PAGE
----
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Groundhogs - Back Against The Wall CD (album) cover




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3.08 | 6 ratings

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Easy Livin
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Honorary Collaborator / Retired Admin
3 stars Back to basics

At time of writing, "Back against the wall" is the latest album of original songs by the Groundhogs. Released in 1987, the ever present Tony McPhee brings back Ken Pustelnik on drums and Dave Thompson on bass for the recordings. The album represents a back to basics of sorts, in that McPhee ditches the various keyboards he has amassed, and sticks to lead guitar as his instrument of choice. This does not however imply a return to the straight blues of the very early days, indeed this album is by and large a standard guitar rock album.

The opening title track has something of a Dire Straits feel, McPhee's vocals even being similar to those of Mark Knopfler. The song has a distinctly commercial orientation, but does feature some of McPhee's superb guitar work. Thereafter we have a succession of similar sounding tracks, sometimes a bit slower, sometimes a bit faster, but each sticking to a familiar style and sound.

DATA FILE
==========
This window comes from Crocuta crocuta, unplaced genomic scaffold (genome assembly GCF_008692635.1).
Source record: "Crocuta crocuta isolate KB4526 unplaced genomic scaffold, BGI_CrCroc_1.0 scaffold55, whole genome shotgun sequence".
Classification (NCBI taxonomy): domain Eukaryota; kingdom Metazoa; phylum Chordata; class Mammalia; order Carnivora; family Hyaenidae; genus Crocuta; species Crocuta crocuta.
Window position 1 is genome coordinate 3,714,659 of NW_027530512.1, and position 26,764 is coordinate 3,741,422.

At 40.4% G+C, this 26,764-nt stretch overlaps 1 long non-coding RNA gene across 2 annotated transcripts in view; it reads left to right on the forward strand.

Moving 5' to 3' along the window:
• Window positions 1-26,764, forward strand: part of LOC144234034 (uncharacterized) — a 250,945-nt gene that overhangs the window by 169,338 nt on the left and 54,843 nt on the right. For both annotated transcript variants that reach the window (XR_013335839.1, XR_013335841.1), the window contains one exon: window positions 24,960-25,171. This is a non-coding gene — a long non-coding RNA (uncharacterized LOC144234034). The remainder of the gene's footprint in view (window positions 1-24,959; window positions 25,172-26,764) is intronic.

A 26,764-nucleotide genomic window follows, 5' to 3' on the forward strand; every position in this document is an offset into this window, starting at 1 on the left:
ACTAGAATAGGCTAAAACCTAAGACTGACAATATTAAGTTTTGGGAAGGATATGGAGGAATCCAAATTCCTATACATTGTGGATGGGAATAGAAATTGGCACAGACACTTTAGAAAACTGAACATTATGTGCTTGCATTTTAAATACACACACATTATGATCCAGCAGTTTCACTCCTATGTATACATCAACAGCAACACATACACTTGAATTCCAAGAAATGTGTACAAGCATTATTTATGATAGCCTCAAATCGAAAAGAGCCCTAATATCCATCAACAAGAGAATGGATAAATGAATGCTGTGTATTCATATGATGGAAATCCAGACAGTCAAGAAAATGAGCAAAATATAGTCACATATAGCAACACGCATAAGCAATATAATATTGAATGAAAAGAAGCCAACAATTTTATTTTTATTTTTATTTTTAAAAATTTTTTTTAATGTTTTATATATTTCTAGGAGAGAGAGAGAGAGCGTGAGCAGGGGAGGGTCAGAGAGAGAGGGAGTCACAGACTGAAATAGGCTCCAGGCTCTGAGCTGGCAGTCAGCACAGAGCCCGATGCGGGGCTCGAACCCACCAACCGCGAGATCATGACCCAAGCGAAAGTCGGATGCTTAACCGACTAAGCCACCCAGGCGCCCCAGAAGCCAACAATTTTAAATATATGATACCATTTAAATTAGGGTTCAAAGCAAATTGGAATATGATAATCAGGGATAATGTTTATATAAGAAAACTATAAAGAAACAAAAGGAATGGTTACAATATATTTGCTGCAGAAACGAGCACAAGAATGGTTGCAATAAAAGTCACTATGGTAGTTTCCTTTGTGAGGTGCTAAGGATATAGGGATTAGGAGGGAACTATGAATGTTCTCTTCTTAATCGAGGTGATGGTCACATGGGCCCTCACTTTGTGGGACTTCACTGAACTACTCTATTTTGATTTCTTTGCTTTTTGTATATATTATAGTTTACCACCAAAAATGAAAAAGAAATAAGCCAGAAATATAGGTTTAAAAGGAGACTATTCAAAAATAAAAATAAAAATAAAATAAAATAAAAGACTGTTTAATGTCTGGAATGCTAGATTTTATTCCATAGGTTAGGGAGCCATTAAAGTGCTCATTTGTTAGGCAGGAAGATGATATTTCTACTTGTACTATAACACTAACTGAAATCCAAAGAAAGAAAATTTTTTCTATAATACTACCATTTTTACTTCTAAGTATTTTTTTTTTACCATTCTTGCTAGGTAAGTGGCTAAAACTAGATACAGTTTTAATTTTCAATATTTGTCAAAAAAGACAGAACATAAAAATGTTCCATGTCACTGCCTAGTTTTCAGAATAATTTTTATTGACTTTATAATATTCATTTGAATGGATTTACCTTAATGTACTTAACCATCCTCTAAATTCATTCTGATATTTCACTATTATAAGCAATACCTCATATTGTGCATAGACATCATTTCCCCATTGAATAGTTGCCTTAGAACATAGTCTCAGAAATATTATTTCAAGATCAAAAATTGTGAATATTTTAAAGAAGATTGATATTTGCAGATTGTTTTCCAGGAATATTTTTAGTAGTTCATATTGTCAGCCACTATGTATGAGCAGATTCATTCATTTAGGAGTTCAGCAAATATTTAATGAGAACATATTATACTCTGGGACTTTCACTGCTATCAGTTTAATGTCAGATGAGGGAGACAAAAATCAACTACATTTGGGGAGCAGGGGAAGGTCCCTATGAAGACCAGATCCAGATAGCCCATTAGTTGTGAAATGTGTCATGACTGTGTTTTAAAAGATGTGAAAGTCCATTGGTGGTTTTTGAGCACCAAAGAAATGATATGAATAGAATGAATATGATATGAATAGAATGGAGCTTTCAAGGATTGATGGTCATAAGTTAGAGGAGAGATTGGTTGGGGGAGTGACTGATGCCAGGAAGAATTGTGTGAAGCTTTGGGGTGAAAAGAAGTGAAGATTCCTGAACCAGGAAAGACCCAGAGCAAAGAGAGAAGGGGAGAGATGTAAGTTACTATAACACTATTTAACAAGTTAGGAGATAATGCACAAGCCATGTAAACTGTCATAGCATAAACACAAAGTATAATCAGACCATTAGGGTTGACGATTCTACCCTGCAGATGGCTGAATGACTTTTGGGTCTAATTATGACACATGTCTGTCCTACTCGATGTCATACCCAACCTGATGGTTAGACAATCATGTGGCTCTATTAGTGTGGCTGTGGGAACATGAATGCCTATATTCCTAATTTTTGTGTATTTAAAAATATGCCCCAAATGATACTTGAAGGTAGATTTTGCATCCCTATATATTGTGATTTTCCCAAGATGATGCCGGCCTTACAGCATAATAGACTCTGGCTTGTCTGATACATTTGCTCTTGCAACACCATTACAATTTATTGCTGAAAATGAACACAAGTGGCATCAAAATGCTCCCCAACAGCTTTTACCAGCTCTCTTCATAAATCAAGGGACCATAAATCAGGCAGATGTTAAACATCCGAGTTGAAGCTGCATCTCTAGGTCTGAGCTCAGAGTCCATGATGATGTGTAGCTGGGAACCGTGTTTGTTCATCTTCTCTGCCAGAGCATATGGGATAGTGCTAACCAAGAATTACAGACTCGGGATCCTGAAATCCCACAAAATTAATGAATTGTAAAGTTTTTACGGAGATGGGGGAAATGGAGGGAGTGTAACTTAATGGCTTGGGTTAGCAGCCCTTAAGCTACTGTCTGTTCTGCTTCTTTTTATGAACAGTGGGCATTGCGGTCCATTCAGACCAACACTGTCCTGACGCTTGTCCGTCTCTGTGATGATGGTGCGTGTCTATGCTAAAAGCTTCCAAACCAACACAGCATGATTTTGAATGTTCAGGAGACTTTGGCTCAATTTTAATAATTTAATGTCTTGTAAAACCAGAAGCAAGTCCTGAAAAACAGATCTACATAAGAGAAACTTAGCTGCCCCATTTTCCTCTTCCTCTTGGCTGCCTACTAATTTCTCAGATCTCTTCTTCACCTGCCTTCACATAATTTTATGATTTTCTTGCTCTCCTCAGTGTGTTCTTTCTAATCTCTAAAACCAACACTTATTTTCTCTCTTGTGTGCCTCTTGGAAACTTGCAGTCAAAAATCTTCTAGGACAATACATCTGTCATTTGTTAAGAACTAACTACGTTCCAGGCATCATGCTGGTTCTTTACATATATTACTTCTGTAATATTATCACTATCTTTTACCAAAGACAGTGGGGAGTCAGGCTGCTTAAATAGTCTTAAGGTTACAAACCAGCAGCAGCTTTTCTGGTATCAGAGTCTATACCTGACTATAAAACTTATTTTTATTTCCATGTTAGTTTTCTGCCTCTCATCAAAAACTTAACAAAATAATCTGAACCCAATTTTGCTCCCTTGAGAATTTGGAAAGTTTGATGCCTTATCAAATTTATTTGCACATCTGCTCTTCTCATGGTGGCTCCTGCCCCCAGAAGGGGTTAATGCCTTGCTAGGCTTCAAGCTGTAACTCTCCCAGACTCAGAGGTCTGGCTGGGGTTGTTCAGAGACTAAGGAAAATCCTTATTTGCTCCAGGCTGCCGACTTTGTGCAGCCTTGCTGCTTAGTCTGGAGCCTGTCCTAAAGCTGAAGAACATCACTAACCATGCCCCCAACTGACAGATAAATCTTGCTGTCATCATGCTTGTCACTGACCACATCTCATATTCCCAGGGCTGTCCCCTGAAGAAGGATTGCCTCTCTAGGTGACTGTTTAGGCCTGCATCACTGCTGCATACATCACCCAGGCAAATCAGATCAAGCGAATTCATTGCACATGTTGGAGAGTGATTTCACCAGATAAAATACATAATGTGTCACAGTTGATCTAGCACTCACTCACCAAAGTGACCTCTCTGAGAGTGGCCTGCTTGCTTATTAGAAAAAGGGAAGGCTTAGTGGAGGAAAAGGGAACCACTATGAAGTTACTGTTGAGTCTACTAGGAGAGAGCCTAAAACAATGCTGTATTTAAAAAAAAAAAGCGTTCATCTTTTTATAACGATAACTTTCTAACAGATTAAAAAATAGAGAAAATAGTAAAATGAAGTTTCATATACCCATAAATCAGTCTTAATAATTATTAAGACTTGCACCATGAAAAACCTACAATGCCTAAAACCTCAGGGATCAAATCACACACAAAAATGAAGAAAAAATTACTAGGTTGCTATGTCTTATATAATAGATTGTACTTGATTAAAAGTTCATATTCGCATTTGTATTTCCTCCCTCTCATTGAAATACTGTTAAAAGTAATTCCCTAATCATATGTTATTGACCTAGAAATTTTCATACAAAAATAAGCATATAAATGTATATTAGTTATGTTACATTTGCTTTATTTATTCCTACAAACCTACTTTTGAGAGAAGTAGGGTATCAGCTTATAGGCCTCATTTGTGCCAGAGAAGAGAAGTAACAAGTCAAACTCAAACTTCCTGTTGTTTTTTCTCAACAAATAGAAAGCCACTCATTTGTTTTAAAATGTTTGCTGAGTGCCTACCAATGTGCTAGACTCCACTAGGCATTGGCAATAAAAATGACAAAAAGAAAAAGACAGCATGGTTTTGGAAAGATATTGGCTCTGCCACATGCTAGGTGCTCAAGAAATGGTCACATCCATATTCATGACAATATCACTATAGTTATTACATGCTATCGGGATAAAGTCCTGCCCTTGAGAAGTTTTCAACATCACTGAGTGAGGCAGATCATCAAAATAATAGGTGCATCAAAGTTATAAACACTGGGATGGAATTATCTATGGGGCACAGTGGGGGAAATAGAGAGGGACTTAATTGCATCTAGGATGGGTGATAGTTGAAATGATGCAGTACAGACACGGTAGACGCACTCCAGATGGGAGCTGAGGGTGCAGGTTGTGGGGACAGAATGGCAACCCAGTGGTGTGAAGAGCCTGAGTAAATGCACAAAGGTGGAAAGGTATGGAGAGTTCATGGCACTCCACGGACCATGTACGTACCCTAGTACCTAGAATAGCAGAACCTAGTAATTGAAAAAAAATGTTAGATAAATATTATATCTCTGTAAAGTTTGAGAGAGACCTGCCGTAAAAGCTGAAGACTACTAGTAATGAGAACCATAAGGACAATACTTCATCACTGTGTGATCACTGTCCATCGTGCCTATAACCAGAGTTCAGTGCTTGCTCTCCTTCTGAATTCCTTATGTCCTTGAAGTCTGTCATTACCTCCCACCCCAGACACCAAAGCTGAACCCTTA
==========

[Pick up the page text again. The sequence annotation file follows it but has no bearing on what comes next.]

Apart from the aforementioned Dire Straits, this could well be a Wishbone Ash release, the bluesy lead guitar focused rock being very much in their vein. Tracks such as "Ain't no slaver" could well have been lifted from albums such as "There's the rub" or "New England". While it is all far from original, far from prog, and not very close to blues either, it is actually rather enjoyable. Those approaching the album hoping to hear either "Split - part 2" or the mellotron drenched style which the Groundhogs developed thereafter may not be too impressed. Those who enjoy McPhee's guitar prowess should be reasonably well satisfied.

For the rest of us, this a decent if largely anonymous album, devoid of challenges but well served by good sounds.

By the way, the final track's title "54126" is apparently the serial number of a Gibson guitar stolen from Tony McPhee. The song is a love song to said guitar.

Easy Livin | 3/5 |


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